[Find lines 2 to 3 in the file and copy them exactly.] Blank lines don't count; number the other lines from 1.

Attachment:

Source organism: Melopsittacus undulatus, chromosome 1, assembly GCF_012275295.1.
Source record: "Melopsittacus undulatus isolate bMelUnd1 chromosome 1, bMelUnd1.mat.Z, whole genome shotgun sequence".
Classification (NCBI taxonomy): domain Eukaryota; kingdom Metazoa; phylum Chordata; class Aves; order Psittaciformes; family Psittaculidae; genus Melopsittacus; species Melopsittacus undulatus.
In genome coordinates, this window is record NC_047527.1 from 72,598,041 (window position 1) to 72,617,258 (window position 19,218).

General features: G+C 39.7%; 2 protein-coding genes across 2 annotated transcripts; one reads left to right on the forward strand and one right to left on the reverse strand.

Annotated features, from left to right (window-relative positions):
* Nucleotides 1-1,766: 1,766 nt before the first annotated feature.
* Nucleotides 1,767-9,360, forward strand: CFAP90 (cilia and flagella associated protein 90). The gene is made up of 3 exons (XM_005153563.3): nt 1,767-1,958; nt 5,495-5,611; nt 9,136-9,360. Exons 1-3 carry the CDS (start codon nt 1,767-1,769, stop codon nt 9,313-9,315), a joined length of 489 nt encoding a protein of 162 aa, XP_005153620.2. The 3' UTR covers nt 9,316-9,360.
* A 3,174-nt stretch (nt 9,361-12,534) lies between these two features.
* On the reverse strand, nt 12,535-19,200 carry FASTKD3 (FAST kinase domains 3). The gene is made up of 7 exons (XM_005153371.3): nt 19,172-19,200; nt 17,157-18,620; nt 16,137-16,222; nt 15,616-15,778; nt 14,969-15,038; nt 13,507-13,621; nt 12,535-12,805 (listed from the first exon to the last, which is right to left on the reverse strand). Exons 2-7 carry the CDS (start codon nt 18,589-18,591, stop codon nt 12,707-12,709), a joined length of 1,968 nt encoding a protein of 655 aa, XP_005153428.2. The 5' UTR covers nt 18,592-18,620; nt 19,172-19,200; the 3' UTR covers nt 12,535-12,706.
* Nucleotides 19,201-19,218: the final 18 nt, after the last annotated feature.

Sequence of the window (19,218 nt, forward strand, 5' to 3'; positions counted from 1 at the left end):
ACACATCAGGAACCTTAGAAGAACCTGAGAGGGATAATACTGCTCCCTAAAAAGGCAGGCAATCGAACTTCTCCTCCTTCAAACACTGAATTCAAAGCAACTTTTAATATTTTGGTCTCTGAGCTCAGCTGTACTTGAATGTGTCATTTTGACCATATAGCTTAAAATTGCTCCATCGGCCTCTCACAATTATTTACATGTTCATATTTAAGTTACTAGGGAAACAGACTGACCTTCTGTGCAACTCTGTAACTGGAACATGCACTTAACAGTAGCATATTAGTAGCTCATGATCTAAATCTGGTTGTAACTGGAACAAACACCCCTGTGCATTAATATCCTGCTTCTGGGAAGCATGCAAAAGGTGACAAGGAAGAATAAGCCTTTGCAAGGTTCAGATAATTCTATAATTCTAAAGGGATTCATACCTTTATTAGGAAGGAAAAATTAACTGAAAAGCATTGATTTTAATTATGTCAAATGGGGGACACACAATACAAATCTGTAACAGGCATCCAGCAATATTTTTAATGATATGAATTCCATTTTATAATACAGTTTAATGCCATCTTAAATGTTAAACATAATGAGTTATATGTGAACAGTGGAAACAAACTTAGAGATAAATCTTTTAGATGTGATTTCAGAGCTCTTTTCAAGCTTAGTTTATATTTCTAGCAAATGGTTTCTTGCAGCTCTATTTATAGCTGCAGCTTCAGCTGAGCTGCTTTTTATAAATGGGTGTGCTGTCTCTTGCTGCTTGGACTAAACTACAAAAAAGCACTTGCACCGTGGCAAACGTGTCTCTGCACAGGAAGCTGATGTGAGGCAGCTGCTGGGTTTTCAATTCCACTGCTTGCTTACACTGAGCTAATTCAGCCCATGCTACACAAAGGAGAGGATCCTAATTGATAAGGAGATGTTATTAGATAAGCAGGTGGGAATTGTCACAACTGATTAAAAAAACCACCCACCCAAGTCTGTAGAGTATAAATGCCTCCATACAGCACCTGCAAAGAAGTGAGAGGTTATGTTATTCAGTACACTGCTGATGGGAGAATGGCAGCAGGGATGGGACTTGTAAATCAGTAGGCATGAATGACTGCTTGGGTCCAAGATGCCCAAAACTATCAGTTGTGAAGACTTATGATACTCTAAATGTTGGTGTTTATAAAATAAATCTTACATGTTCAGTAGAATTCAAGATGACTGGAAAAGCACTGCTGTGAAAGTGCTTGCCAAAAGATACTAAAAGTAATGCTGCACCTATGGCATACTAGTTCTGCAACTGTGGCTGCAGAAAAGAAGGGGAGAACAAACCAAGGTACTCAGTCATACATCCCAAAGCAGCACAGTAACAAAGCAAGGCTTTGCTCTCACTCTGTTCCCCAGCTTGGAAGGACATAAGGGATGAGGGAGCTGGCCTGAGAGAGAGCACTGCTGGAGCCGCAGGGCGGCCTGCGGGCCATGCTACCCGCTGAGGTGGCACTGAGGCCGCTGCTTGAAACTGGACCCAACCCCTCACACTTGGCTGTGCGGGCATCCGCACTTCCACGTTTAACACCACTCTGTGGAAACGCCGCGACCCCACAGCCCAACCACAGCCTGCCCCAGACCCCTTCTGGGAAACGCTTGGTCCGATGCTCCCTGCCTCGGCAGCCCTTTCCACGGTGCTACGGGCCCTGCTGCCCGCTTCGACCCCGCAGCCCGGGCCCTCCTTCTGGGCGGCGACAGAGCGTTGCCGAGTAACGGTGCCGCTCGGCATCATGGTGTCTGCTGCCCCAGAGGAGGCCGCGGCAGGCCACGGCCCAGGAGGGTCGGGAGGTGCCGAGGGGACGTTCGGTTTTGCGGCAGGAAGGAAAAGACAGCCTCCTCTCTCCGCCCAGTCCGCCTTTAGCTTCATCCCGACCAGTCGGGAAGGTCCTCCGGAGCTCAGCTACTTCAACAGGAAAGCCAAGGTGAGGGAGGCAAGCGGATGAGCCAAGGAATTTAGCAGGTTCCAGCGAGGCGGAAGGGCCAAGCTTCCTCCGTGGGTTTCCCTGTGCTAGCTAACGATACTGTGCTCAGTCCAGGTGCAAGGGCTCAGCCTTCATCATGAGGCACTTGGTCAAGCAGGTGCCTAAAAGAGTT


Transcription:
Source record: "Melopsittacus undulatus isolate bMelUnd1 chromosome 1, bMelUnd1.mat.Z, whole genome shotgun sequence".
Classification (NCBI taxonomy): domain Eukaryota; kingdom Metazoa; phylum Chordata; class Aves; order Psittaciformes; family Psittaculidae; genus Melopsittacus; species Melopsittacus undulatus.